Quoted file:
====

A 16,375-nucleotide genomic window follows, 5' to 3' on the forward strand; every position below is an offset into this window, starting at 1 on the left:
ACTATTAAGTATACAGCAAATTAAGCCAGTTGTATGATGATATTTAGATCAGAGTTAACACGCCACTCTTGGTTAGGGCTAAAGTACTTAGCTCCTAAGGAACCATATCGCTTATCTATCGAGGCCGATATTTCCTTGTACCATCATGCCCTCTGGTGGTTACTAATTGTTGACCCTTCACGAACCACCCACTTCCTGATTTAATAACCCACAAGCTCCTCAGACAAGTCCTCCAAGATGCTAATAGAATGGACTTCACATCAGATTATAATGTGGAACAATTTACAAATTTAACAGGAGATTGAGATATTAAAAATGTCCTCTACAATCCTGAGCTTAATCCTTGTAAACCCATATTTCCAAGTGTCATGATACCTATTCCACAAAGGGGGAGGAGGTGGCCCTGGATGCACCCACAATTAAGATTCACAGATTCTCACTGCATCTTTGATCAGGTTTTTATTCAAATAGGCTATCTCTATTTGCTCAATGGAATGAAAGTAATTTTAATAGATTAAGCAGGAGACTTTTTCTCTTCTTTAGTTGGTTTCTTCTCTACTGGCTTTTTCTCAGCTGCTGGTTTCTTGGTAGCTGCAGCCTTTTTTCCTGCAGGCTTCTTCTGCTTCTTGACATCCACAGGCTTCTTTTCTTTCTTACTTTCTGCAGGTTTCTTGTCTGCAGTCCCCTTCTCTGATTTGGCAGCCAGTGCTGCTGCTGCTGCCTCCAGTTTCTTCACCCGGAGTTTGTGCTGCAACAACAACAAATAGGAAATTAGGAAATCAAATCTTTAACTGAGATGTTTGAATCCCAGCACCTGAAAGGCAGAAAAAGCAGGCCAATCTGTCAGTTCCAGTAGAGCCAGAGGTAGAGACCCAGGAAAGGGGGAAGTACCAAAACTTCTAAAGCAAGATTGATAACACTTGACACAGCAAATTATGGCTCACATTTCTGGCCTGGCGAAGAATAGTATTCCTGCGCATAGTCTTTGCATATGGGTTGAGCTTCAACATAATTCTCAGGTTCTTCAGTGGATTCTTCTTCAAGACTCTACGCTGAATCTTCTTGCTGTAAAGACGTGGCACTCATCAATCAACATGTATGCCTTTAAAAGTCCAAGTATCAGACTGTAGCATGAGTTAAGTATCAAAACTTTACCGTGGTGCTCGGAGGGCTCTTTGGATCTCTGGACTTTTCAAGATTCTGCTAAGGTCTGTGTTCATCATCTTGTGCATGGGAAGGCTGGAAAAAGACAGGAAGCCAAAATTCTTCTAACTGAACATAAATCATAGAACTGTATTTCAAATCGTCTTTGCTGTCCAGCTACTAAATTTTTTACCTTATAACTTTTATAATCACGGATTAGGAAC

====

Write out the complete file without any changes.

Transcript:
A 16,375-nucleotide genomic window follows, 5' to 3' on the forward strand; every position below is an offset into this window, starting at 1 on the left:
ACTATTAAGTATACAGCAAATTAAGCCAGTTGTATGATGATATTTAGATCAGAGTTAACACGCCACTCTTGGTTAGGGCTAAAGTACTTAGCTCCTAAGGAACCATATCGCTTATCTATCGAGGCCGATATTTCCTTGTACCATCATGCCCTCTGGTGGTTACTAATTGTTGACCCTTCACGAACCACCCACTTCCTGATTTAATAACCCACAAGCTCCTCAGACAAGTCCTCCAAGATGCTAATAGAATGGACTTCACATCAGATTATAATGTGGAACAATTTACAAATTTAACAGGAGATTGAGATATTAAAAATGTCCTCTACAATCCTGAGCTTAATCCTTGTAAACCCATATTTCCAAGTGTCATGATACCTATTCCACAAAGGGGGAGGAGGTGGCCCTGGATGCACCCACAATTAAGATTCACAGATTCTCACTGCATCTTTGATCAGGTTTTTATTCAAATAGGCTATCTCTATTTGCTCAATGGAATGAAAGTAATTTTAATAGATTAAGCAGGAGACTTTTTCTCTTCTTTAGTTGGTTTCTTCTCTACTGGCTTTTTCTCAGCTGCTGGTTTCTTGGTAGCTGCAGCCTTTTTTCCTGCAGGCTTCTTCTGCTTCTTGACATCCACAGGCTTCTTTTCTTTCTTACTTTCTGCAGGTTTCTTGTCTGCAGTCCCCTTCTCTGATTTGGCAGCCAGTGCTGCTGCTGCTGCCTCCAGTTTCTTCACCCGGAGTTTGTGCTGCAACAACAACAAATAGGAAATTAGGAAATCAAATCTTTAACTGAGATGTTTGAATCCCAGCACCTGAAAGGCAGAAAAAGCAGGCCAATCTGTCAGTTCCAGTAGAGCCAGAGGTAGAGACCCAGGAAAGGGGGAAGTACCAAAACTTCTAAAGCAAGATTGATAACACTTGACACAGCAAATTATGGCTCACATTTCTGGCCTGGCGAAGAATAGTATTCCTGCGCATAGTCTTTGCATATGGGTTGAGCTTCAACATAATTCTCAGGTTCTTCAGTGGATTCTTCTTCAAGACTCTACGCTGAATCTTCTTGCTGTAAAGACGTGGCACTCATCAATCAACATGTATGCCTTTAAAAGTCCAAGTATCAGACTGTAGCATGAGTTAAGTATCAAAACTTTACCGTGGTGCTCGGAGGGCTCTTTGGATCTCTGGACTTTTCAAGATTCTGCTAAGGTCTGTGTTCATCATCTTGTGCATGGGAAGGCTGGAAAAAGACAGGAAGCCAAAATTCTTCTAACTGAACATAAATCATAGAACTGTATTTCAAATCGTCTTTGCTGTCCAGCTACTAAATTTTTTACCTTATAACTTTTATAATCACGGATTAGGAAC